Regional Reviews: San Francisco/North Bay
Also see Patrick's review of Freestyle Love Supreme
We know the crew is doomed from the first moments of the show, not merely by the mournful banjo and cello music (by the Avett Brothers) that plays as we see the Mate (John Gallagher, Jr., star of both American Idiot and Spring Awakening) lying supine and near death on a rusty cot in a tuberculosis ward, but also by the fact that it's the late 19th century and whale oil is being replaced by newer fuels. "Kerosene!" the Captain spits out at one point, as if the word were poison on his lips. We also know death is coming because the Mate is soon visited by the ghosts of three of his former shipmates: the Captain (Wayne Duvall), Big Brother (Stark Sands), and Little Brother (Adrian Blake Enscoe) who, in no uncertain terms, inform the Mate that they will haunt him "until you tell our story." They then send him back into his tubercular dream world singing the haunting (yet somehow still jaunty) "Go to Sleep": "Lay back, lay back, go to sleep, my man. Wipe the blood from your face and your hands. Forgive yourself if you think you can. Go to sleep, go to sleep, my man."
It is the story of Little Brother, who has escaped–he thinks for a brief time–his boring life on a farm to have a "proper adventure," a last "goddam frolic" before taking up the plow for good. But Big Brother has followed him to New Bedford, and boarded the whaler with him, in order to protect him and return him safely to the farm.
That story begins when the curtain rises to reveal a cross section of a giant three-masted whaling ship (realized in massive scale in a gorgeous design by Rachel Hauck), where a proud crew is making ready for their voyage, singing "Hard Worker," and Big Brother and Little Brother each sing of their desires in "Nothing Short of Thankful": "Nothin' gonna change my mind, I'm traveling a different highway." Though the brothers are seeking the romance of the sea, the Mate reminds them harder times are ahead, when they will be covered in whale blood, and the salt that cakes in their eyes will make it impossible to sleep.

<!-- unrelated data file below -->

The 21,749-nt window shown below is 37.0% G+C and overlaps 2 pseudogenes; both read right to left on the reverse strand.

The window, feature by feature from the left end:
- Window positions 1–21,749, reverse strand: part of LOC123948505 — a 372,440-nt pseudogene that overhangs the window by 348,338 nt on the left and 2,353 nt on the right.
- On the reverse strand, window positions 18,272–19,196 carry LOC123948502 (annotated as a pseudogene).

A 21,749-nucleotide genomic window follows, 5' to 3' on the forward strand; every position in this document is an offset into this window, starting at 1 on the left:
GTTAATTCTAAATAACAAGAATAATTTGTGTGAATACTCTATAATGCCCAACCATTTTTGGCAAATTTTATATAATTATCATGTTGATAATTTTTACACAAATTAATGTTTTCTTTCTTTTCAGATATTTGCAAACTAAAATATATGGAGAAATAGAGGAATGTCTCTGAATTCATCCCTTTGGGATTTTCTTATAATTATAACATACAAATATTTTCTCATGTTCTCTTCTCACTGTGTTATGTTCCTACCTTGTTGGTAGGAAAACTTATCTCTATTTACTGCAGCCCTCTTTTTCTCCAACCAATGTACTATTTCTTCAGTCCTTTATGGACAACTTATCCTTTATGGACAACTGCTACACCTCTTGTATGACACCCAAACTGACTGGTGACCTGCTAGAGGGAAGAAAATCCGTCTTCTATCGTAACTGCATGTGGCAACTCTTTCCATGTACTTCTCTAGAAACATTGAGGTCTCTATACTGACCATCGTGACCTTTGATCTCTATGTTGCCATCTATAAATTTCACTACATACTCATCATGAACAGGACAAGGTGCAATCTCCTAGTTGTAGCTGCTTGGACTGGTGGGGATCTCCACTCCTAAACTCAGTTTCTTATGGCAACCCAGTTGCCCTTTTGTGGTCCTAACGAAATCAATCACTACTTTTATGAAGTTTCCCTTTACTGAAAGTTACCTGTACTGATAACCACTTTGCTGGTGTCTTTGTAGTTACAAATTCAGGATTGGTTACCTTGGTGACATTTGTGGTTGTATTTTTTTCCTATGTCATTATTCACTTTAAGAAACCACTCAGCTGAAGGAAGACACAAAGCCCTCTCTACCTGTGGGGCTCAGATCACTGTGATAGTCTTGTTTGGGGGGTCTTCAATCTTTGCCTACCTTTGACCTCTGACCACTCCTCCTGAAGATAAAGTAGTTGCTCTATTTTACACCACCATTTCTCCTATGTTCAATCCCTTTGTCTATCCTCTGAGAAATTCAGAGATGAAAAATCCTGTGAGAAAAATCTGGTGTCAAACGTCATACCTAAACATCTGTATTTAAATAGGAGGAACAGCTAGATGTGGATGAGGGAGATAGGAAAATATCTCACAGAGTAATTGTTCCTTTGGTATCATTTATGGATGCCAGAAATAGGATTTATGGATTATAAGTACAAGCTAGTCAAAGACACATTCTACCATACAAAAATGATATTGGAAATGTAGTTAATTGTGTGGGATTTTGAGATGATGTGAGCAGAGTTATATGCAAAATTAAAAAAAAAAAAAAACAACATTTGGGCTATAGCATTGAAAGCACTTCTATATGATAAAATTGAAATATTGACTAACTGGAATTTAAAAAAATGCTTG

When the storm hits and the ship receives a mortal blow, the two brothers, Mate, and the Captain end up on a lifeboat that is so insubstantial, so meager that it feels like no refuge at all. (The transition between the scenes on the ship and those on the lifeboat received gasps of wonder and a hearty round of applause from the audience.) It is here they will face their sternest test: what will they do to survive?
Bookwriter John Logan (who also penned the play Red and the book for Moulin Rouge: The Musical) does not shy away from the gorier aspects of survival, yet it never feels forced and gratuitous, but instead serves as a brutally honest portrayal of what survival in such a harsh setting entails.
The cast is uniformly excellent, with strong voices perfectly suited to the Avett Brothers' songs. John Gallagher, Jr. is wondrous as he suffers through survivor's guilt, and occasionally narrates the action. Wayne Duvall's baritone has a world-weary tone that mirrors his guilt at not having gone down with his ship.
There is peril upon the sea, but there is very little in making the journey to Berkeley to see this incredible story of brotherhood, comradeship, and what we will do to survive. Get your tickets now so you can say you saw it when.
Swept Away runs through March 6, 2022, in the Peet's Theatre at Berkeley Repertory Theatre, 2025 Addison Street, Berkeley CA. Shows are Tuesday, Thursday, Friday and Saturday at 8:00 p.m., Wednesday and Sunday at 7:00 p.m., and 2:00 p.m. Saturday and Sunday. Additional matinees have been scheduled Thursday, March 5 and Thursday, April 2 at 2:00 p.m. Tickets are $42-$268, with discounts available for students, seniors, and groups. For tickets and information, visit www.berkeleyrep.org, or call 510-647-2949.